Race-killing case jury ponders verdict

Jurors have begun their deliberations in the racially charged trial of a US neighbourhood watch volunteer accused of murderingunarmed black teenager Trayvon Martin.

Jurors retired after defence and prosecution lawyers made closing arguments in a final bid to sway the six-woman panel, which must reach a unanimous verdict to convict.

Two hours later, the jurors returned to the courtroom to ask the judge and lawyers for a list of the evidence in the case.

The jury was to resume deliberations yesterday.

Earlier Judge Debra Nelson reminded jurors that the onus was on prosecutors to prove their case against 29-year-old George Zimmerman.

"It is not necessary for George Zimmerman to disprove anything. Nor is George Zimmerman required to prove his innocence," she said.

"It is up to the state to prove George Zimmerman's guilt by evidence."

Nelson also reminded jurors that Florida law allowed residents to use lethal force to defend themselves, under the state's "stand your ground" law.

"The killing of a human being is justifiable and lawful if necessarily done while resisting an attempt to murder or commit a felony upon George Zimmerman, or to commit a felony in any dwelling house in which George Zimmerman was at the time of the attempted killing," Nelson said.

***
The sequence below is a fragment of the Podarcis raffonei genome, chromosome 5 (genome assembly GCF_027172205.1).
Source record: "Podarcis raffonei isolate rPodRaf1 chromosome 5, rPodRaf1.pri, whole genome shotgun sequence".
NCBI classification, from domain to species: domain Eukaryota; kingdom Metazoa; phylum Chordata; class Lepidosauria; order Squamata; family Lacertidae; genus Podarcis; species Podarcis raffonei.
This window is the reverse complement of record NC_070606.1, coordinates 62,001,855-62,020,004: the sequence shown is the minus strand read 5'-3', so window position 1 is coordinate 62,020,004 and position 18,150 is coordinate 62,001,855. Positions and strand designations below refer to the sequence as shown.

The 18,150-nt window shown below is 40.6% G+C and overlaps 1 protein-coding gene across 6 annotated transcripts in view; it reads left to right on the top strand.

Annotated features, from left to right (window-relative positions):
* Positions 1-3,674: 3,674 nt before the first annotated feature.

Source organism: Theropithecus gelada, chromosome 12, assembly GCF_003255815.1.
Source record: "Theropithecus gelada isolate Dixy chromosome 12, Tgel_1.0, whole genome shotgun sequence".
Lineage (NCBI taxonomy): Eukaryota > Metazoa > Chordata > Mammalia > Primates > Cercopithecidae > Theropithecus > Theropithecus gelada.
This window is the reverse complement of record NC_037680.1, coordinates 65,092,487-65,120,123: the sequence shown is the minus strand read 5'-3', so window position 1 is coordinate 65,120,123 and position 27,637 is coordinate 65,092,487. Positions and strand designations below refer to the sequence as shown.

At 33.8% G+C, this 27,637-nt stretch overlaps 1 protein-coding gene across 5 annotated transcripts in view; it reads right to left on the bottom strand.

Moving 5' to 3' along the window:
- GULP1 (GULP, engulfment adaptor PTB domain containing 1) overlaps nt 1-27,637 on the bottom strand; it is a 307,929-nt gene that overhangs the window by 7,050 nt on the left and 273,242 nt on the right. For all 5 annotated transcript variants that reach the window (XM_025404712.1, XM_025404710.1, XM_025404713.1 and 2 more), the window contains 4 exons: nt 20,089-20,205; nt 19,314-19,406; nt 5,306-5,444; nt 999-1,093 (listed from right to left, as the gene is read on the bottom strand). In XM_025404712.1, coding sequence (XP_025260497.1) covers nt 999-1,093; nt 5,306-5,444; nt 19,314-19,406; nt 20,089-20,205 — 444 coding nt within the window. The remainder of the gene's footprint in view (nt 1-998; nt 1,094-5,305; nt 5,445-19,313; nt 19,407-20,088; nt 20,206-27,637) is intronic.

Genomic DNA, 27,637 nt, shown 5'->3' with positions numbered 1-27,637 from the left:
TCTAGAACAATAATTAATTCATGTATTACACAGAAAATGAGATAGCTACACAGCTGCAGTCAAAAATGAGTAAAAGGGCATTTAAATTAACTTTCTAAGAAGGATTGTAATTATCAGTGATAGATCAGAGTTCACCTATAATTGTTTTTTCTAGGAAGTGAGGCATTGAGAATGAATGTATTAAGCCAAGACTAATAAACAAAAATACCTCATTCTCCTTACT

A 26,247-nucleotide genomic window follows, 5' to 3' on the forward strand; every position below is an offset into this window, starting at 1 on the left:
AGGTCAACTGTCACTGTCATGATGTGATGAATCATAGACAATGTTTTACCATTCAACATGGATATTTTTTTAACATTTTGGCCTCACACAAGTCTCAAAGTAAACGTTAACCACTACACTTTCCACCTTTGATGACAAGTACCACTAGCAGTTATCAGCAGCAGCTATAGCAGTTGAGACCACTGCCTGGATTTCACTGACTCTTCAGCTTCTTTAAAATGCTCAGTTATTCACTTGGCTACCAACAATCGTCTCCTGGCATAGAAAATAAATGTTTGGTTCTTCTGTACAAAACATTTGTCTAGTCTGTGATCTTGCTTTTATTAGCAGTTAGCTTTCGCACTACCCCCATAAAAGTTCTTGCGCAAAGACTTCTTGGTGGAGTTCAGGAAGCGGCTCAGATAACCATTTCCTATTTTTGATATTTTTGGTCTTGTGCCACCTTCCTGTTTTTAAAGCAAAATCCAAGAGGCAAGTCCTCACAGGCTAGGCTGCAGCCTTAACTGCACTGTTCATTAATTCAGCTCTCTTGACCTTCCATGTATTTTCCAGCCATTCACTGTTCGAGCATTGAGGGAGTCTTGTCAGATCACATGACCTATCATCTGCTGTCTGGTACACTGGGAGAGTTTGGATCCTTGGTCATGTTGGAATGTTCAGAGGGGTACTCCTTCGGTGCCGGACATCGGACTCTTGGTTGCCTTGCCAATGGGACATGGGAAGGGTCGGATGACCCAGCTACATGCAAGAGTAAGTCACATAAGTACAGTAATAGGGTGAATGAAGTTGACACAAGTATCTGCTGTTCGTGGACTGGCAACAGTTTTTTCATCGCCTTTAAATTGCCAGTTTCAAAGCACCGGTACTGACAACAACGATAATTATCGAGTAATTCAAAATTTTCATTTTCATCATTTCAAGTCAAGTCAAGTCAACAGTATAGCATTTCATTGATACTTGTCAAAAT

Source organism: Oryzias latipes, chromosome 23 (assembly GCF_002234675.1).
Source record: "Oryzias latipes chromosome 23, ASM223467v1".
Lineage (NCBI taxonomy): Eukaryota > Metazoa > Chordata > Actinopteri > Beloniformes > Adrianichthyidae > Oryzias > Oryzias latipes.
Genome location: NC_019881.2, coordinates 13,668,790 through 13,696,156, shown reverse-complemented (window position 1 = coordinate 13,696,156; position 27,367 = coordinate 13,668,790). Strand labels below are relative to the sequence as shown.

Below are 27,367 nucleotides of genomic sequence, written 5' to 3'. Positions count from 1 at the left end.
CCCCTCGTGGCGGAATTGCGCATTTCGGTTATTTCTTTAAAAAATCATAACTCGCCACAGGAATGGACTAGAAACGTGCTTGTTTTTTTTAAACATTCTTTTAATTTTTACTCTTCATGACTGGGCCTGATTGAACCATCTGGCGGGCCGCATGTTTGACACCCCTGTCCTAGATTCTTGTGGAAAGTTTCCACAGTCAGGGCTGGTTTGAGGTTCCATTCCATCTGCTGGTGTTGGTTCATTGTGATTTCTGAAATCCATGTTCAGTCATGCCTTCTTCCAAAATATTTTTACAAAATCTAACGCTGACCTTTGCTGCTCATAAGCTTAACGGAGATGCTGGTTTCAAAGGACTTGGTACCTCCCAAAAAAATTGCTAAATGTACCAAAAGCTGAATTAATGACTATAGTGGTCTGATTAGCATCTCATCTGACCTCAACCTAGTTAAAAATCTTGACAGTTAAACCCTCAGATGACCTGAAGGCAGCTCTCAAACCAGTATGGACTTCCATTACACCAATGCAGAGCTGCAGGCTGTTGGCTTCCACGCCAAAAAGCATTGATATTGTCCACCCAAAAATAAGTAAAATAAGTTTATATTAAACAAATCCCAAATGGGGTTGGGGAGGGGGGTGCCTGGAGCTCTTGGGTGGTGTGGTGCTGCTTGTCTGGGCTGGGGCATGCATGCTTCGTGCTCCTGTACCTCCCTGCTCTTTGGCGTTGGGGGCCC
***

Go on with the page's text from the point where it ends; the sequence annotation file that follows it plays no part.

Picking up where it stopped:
Zimmerman's lawyer closed his case by telling jurors that his client feared he was going to die when he shot Martin, 17.

"He's not guilty of anything but protecting his own life," Mark O'Mara said.

Zimmerman faces possible life in prison if convicted of second degree murder.

Jurors were told they could also consider the lesser charge of manslaughter if they were not convinced he was guilty of murder.

Defence lawyers rested their case without calling Zimmerman to the witness stand, after three weeks of evidence and testimony.

The trial has been nationally broadcast on US television.

The shooting became a cause celebre last year after authorities initially did not bring charges against Zimmerman, prompting civil rights activists to charge that law enforcement would have pursued the case more zealously had the teenage victim been white.


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